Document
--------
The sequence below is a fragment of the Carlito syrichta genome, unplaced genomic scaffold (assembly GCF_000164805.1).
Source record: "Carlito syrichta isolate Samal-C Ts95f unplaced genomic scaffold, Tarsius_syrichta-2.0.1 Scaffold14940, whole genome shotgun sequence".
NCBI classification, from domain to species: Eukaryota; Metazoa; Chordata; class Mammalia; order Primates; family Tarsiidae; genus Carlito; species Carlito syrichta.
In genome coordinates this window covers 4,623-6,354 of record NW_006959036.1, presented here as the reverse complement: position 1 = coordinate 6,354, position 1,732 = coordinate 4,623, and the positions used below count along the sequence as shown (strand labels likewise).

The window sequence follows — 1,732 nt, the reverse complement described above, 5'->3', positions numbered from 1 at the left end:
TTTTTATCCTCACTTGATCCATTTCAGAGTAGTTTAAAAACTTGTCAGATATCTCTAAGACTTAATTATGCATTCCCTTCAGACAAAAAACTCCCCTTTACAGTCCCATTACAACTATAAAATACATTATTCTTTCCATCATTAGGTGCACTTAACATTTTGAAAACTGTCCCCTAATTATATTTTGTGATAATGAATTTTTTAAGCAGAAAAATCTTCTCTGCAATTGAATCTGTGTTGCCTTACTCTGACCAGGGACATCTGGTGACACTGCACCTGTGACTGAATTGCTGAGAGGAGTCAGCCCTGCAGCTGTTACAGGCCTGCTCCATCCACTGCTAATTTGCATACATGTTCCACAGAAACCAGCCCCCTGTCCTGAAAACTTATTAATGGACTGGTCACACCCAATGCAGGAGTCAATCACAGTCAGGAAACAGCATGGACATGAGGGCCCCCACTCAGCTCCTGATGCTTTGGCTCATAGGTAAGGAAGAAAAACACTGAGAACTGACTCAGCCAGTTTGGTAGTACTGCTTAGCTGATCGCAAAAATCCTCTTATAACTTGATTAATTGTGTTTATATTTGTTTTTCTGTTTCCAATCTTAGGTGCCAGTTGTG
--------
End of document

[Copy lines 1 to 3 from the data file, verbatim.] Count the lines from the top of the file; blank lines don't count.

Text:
The sequence below is a fragment of the Carlito syrichta genome, unplaced genomic scaffold (assembly GCF_000164805.1).
Source record: "Carlito syrichta isolate Samal-C Ts95f unplaced genomic scaffold, Tarsius_syrichta-2.0.1 Scaffold14940, whole genome shotgun sequence".
NCBI classification, from domain to species: Eukaryota; Metazoa; Chordata; class Mammalia; order Primates; family Tarsiidae; genus Carlito; species Carlito syrichta.